Water and sports facilities

Usage, issues, and solutions

Authored by: Kyle S. Bunds

Routledge Handbook of Sport and the Environment

Print publication date:  August  2017
Online publication date:  July  2017

Print ISBN: 9781138666153
eBook ISBN: 9781315619514
Adobe ISBN:

10.4324/9781315619514.ch27

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Abstract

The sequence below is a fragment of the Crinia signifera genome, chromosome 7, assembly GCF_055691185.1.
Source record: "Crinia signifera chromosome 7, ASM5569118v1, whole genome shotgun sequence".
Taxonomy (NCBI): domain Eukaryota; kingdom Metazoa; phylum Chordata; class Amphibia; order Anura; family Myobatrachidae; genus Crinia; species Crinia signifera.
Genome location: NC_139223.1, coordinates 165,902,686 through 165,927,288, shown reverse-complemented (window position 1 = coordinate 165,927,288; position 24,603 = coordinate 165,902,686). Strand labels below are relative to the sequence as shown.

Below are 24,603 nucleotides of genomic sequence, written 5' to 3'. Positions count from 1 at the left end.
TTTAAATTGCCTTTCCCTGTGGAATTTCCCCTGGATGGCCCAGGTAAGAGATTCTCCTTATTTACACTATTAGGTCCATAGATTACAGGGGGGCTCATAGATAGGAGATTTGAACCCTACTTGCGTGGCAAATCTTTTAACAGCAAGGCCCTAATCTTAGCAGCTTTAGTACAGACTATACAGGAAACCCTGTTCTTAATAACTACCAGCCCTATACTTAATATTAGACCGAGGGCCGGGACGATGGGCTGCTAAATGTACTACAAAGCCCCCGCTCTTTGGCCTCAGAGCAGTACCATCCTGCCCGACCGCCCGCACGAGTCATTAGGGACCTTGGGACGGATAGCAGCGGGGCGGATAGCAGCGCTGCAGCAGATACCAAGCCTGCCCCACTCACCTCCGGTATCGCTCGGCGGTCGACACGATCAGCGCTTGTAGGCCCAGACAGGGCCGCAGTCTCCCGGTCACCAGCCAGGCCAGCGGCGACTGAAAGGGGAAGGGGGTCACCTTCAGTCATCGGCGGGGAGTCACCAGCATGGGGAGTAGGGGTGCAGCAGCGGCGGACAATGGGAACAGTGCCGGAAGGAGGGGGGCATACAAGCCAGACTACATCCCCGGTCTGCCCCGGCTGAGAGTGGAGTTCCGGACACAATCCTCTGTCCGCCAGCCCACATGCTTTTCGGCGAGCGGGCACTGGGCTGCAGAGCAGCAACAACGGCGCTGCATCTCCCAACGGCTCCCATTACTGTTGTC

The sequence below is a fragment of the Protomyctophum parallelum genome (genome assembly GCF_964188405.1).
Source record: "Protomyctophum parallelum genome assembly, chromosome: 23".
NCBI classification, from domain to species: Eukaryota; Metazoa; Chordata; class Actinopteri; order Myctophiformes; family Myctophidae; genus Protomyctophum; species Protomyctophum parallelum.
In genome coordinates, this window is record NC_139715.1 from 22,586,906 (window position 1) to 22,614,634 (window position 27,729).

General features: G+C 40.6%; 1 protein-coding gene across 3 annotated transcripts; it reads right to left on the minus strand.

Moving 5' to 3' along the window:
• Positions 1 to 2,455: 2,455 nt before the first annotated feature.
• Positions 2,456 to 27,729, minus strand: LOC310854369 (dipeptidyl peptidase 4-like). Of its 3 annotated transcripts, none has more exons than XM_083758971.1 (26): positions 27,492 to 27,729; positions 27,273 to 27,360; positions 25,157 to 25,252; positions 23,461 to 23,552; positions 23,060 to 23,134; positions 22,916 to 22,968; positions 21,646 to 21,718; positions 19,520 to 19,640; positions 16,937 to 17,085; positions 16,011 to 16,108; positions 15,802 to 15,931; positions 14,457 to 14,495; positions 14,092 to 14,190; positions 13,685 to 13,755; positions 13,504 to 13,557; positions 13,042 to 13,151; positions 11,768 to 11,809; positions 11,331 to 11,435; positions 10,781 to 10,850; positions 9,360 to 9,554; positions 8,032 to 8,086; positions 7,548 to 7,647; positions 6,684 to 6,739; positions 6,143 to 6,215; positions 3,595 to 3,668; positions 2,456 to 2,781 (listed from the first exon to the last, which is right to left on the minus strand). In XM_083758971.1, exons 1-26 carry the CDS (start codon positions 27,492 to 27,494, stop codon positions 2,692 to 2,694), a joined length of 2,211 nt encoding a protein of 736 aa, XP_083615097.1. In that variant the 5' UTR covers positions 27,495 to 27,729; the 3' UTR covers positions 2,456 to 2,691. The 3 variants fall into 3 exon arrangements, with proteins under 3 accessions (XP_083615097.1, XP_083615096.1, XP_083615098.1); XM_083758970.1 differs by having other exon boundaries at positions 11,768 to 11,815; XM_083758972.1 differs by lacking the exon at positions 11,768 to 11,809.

Despite the Samsung commercial trying to sell waterproof phones to consumers telling us that the world is about to have more water (a contestable claim in terms of what that really means – not worth diving into here), roughly 97.5 percent of the world’s water is non-potable salt water, and the United Nations (2014) estimates that 1.8 billion people in 2025 will be experiencing a clean water crisis. Lest we believe that those in the more “developed” countries are immune to this “crisis,” scientists are projecting that we are currently in the beginning of a 50-year mega-drought in parts of the southwest United States (Ault, Cole, Overpeck, Pederson, & Meko, 2014). We have seen this beginning to play out in front of our eyes in California with the government issuing water restrictions on personal and urban use, among other measures of preventative usage, including offering rebates to replace old toilets. (For a more detailed account of all restrictions and ordinances, refer to California Environmental Protection Agency, 2016).

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